A bottom member may also be positioned within the chamber. The bottom member may be configured to float below the upper surface of water within the chamber during use. The bottom member may be configured to rise when the water in the chamber rises during use. In certain embodiments, the bottom member is substantially water permeable such that water in the chamber moves freely through the bottom member as the bottom member is moved within the chamber during use. The bottom member may be configured to remain at a substantially constant distance from the upper surface of the water in the chamber during use. The bottom member may include a wall extending from the bottom member to a position above the upper surface of the water. The wall may be configured to prevent participants from moving to a position below the bottom member. A floatation member may be positioned upon the wall at a location proximate the upper surface of the water. A ratcheted locking system may couple the bottom member to the inner surface of the chamber wall. The ratcheted locking system may be configured to inhibit the bottom member from sinking when water is suddenly released from the chamber. The ratcheted locking system may also include a motor to allow the bottom member to be moved vertically within the chamber. There may be one or more bottom members positioned within a single chamber. The bottom member may incorporate water jets to direct and/or propel participants in or out of the chamber.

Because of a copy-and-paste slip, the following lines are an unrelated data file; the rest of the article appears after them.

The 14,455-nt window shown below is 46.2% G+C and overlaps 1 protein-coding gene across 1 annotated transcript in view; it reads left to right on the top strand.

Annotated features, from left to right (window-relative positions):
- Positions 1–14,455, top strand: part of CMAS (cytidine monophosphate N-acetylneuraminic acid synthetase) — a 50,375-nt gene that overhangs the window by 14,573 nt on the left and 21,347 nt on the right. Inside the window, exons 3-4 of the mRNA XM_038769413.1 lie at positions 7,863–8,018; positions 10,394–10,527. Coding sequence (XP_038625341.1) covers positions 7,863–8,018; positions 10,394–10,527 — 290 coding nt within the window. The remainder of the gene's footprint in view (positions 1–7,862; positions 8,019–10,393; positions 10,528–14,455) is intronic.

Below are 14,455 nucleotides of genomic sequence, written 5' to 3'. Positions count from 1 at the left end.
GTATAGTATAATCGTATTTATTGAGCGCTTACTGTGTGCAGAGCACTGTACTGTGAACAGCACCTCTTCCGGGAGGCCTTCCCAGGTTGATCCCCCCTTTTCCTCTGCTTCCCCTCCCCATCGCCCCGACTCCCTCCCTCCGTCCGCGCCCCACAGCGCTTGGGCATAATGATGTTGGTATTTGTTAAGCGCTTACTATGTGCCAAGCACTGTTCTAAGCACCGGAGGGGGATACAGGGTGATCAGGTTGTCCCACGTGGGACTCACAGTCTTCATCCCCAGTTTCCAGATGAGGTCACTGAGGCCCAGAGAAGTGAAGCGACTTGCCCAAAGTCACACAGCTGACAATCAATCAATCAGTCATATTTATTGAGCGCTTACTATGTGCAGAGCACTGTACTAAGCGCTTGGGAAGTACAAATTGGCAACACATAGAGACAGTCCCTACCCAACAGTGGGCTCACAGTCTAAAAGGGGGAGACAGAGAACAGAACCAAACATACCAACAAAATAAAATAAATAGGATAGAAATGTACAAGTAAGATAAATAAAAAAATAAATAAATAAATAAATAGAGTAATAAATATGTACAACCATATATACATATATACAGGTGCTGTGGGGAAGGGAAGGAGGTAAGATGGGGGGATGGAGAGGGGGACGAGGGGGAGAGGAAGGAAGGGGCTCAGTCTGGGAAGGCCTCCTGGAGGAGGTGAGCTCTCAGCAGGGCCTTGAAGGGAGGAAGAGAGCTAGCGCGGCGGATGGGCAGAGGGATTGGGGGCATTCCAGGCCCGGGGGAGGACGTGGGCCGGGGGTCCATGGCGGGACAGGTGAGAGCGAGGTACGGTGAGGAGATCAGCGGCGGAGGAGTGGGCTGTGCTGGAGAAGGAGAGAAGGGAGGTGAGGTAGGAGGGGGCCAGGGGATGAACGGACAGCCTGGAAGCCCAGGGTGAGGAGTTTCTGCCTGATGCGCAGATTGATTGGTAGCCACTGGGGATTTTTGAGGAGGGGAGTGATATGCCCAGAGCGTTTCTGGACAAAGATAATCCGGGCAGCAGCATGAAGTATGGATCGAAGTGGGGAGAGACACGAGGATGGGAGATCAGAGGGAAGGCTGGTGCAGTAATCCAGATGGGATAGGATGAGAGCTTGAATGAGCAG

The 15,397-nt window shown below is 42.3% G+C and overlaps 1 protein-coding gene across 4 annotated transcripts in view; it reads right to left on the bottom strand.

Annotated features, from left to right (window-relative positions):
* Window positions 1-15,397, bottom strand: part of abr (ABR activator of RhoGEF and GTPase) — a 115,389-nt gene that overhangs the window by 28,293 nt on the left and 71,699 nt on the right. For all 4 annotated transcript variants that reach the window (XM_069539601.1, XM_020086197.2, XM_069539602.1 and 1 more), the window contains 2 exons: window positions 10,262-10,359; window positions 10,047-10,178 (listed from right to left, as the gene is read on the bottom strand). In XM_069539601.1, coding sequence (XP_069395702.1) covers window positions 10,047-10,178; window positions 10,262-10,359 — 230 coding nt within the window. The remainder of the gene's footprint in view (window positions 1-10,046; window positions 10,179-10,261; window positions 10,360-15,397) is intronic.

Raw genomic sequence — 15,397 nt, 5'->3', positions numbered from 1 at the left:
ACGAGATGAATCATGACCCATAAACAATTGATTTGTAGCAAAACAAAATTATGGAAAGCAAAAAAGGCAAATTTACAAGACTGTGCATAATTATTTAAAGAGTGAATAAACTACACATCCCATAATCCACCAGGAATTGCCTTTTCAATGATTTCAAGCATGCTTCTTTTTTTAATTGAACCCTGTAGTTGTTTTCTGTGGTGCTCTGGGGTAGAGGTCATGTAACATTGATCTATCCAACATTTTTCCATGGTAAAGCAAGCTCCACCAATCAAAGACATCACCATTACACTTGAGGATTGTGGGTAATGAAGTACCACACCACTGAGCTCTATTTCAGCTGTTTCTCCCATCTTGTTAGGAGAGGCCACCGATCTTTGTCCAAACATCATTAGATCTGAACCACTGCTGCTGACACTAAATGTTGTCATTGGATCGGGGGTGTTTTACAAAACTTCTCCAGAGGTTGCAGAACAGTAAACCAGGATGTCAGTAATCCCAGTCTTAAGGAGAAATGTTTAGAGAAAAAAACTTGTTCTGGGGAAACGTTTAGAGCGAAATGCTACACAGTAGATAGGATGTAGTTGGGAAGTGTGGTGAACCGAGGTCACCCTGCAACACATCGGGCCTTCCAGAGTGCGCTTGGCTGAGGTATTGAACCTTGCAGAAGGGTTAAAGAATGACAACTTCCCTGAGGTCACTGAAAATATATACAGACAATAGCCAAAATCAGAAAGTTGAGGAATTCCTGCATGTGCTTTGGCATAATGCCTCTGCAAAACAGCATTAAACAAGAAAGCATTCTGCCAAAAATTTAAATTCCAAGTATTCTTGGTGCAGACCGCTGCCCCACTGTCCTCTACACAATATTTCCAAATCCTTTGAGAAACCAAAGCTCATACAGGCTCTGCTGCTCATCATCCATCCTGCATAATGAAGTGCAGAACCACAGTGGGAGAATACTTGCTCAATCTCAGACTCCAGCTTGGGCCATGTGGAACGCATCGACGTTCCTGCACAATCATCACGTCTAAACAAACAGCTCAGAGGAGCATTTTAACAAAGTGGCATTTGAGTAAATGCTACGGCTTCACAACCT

The lock system may also include a substantially vertical first ladder coupled to the wall of the bottom member and a substantially vertical second ladder coupled to a wall of the chamber. The first and second ladders, in certain embodiments, are positioned such that the ladders remain substantially aligned as the bottom member moves vertically within the chamber. The second ladder may extend to the top of the outer wall of the chamber. The ladders may allow participants to exit from the chamber if the lock system is not working properly.
In certain embodiments, water may be transferred into and out of the water lock system via the movable members formed within the chamber wall. Opening of the movable members may allow water to flow into the chamber from the second water ride or out of the chamber into the first water ride.
The lock system may also include a controller for operating the system. The automatic controller may be a computer, programmable logic controller, or any other control device. The controller may be coupled to the first movable member, the second movable member, and the first water control system. The controller may allow manual, semi-automatic, or automatic control of the lock system. The automatic controller may be connected to sensors positioned to detect if people are in the lock or not, blocking the gate, or if the gate is fully opened or fully closed or the water levels within the chambers.
In certain embodiments, the participants may be floating in water during the entire transfer from the first water ride to the second water ride. The participants may be swimming in the water or floating upon a floatation device. Participants may float on an inner tube, a floatation board, raft, or other floatation devices used by riders on water rides.